The new leader for education policy in the Georgia Senate is a Gwinnett County lawmaker with little background in K-12 policy but a keen interest in a condition thought to afflict one in five students.
Sen. P.K. Martin, R-Lawrenceville, previously served as vice chairman of the Senate’s Higher Education Committee. (In a bit of a swap, the former K-12 committee chairman, Sen. Lindsey Tippins, R-Marietta, who stepped down from leadership over a policy dispute last year, has now been made head of the Higher Education Committee.)
Education can be a hot-button issue, with sharp disagreements over funding for traditional public schools, charter and private schools.
In an interview Tuesday after getting his new Senate assignment, Martin said he will downplay partisanship on a committee that oversees a public service that consumes a third of the state budget. “I want to be a consensus builder,” he said.
It’s too early to predict what major legislation will be coming through his Education and Youth Committee, Martin said, but one bill that’s likely to surface involves dyslexia.
Martin has friends whose children struggle with the condition, and he is developing legislation with fellow education committee member Matt Brass, R-Newnan. Dyslexia is thought to affect one in five people, according to a summer Senate study committee, meaning more than 350,000 public school students in Georgia may have it.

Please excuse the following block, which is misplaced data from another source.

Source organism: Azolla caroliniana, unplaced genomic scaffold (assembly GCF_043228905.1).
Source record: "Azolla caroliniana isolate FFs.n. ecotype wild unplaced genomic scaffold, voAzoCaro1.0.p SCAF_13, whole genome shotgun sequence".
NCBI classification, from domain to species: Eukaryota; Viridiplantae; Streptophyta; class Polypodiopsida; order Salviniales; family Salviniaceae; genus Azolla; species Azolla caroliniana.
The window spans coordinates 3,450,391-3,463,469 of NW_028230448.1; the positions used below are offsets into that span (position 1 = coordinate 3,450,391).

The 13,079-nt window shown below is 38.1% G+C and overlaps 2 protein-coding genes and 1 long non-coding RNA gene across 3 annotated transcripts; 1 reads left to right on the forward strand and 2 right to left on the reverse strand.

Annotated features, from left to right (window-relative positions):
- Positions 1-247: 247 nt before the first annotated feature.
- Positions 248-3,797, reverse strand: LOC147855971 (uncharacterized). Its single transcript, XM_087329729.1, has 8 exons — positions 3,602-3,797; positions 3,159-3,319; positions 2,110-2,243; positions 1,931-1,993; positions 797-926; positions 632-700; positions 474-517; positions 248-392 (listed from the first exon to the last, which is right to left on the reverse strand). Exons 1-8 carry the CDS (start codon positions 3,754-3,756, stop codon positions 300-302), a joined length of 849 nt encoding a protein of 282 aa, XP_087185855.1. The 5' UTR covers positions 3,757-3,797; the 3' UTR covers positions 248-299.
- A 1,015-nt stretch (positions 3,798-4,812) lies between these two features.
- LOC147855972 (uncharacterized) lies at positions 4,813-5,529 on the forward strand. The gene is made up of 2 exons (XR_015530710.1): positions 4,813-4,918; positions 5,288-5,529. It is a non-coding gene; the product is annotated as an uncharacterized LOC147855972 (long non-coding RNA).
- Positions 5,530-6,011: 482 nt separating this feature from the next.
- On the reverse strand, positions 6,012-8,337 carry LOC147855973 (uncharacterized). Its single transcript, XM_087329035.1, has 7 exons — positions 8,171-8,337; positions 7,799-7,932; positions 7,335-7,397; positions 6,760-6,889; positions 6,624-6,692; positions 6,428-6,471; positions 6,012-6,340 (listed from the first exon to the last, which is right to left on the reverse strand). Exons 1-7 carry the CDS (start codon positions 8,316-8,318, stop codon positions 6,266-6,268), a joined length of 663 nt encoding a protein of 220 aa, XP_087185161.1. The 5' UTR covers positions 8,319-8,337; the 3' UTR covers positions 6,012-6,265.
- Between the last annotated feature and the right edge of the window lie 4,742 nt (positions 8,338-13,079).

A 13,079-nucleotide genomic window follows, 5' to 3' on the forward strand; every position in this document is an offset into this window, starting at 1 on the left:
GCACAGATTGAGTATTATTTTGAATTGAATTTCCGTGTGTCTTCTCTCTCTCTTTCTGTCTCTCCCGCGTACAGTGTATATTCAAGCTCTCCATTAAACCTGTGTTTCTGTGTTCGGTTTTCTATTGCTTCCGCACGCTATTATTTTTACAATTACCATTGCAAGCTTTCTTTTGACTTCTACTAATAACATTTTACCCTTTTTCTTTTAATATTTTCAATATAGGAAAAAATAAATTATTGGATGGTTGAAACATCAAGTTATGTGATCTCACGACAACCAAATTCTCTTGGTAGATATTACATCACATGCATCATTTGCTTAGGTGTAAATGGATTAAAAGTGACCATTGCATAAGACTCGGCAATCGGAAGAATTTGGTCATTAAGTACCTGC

The federal government doesn’t address dyslexia, so it’s up to states to determine what to do about it.
The first step, according to the Senate committee: better understanding.
The panel recommended public teacher colleges in Georgia offer curriculum identifying early “red flags” for the condition, that schools be required to screen their youngest students for it and that state agencies develop a handbook and a skills endorsement for teachers who’ve had special training in it.
Martin, a small businessman and insurance agent, has served four years in the Senate. In addition to Higher Education, he was on the committees for State and Local Governmental Operations, Insurance and Labor and Transportation.
He served on the board of Providence Christian Academy, a private school in Gwinnett, and said he attended Gwinnett County Public Schools, the largest school district in the state and among the most politically influential. He has two children in middle school.
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